Office of the Chancellor

Staff Engagement Town Hall

Section 1

Staff Engagement Town Hall

Summary of Small Group Dialogues

May 16, 2012

The Chancellor's Advisory Committee on Staff (CACS) and UCI Staff Assembly hosted a Town Hall Dialogue on Staff Engagement on Wednesday, May 16, from noon to 1 p.m. in Moss Cove A. CACS shared aggregate results from the February 2011 town hall as well as preliminary findings from the Fall 2011 Staff Engagement Survey and facilitated a dialogue in small groups focused on steps the university and individual employees can take to increase staff engagement at UC Irvine. The small group discussions were lively and informative. Key points made by employees during the small group dialogues are summarized below.

Mentorship: Mentoring is an important vehicle through which staff engagement at UCI can be enhanced. Mentoring provides employees with support for their professional and personal advancement by providing constructive/practical advice and guidance, as well as a venue through which sharing knowledge and personal experiences can be shared in productive ways. The challenges to effective mentorship for staff at UCI include lack of a mentoring program for staff, lack of time for mentors to devote to mentoring activities, and lack of mentorship training, resources and tools.

Recognition: Another important mechanism for engaging staff is recognition of staff accomplishments on an ongoing basis and in a public way. This recognition can be accomplished through public praise by university leaders and managers that demonstrates their awareness of the achievement of departments and units, presentation of certificates acknowledging the contributions of individual staff, and support by supervisors for professional development and opportunities for advancement and promotion – at all levels. Also, a simple heartfelt "thank you" for work well done can be quite meaningful. One employee shared that his/her department encourages employees to recognize the work, contributions and dedication of their colleagues. Every two months, the accolades that have been submitted in the department are read aloud, and of those employees recognized, one name is pulled out of a drawing for a $75 gift card. The employee shared that the biggest impact is how surprised employees are to hear their work and efforts are appreciated by their colleagues.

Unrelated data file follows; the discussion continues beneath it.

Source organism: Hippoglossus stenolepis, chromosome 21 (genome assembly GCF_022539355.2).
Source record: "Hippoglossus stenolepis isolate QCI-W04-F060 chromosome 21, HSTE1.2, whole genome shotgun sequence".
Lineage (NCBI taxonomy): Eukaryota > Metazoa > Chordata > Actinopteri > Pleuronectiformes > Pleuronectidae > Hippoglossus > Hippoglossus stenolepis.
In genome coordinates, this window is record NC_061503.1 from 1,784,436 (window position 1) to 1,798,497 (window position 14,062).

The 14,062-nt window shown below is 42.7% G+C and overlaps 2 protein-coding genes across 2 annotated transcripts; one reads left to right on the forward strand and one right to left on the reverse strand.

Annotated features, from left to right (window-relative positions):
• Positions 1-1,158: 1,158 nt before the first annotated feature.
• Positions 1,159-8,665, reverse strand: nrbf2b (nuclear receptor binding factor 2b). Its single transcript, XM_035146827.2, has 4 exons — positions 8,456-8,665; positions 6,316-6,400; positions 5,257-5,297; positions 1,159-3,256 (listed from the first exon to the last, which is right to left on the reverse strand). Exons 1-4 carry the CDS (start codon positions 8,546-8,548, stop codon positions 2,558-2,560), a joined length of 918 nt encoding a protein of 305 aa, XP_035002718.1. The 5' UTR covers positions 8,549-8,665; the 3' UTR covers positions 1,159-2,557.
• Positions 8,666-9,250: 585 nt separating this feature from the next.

Communication: Echoing results from the 2011 engagement town hall, communication is a key element for successful engagement of staff across campus. Clear communication to all staff is valued – in the sharing of professional development opportunities/trainings, challenges the university may be facing, and available resources to assist employees. Learning from senior leadership, as well as deans and supervisors, about the positive contributions and achievements of the university and the school/department was cited as a relatively inexpensive way to enhance the engagement of staff. In addition, outlining and acknowledging the role staff play and how their individual efforts contribute to the mission of the university would increase the level of staff engagement.

Connections: Making connections within a unit and throughout the university is a challenge as well as a valuable tool for staff engagement. Employees want opportunities to develop relationships with other employees across the campus. Administrators who make personal connections with staff at all levels are models for creating a greater sense of connection to the university. Challenges can include the siloed nature of departments across campus, within a department, as well as certain types of positions. Awareness by managers and supervisors of how the structure of their departments and the nature of the work of their employees may contribute to a sense of isolation can help them identify and implement initiatives to increase the connectedness of their employees to the unit as well as to the university. Examples include regular team meetings, opportunities and release time for employees to participate in cross-campus events, and adapting their approach to supervision to better engage employees from different generations, cultural backgrounds and communication styles.

In summary, staff recognize the difficult budget times the university faces, and have taken on additional workload in many cases to help offset the reduction in resources and staffing in their units. Many of the suggestions from staff at this town hall do not require investment of funds, but do require commitment from all levels to improve communication, recognize the work and contributions of staff, and invest time to mentor and connect staff.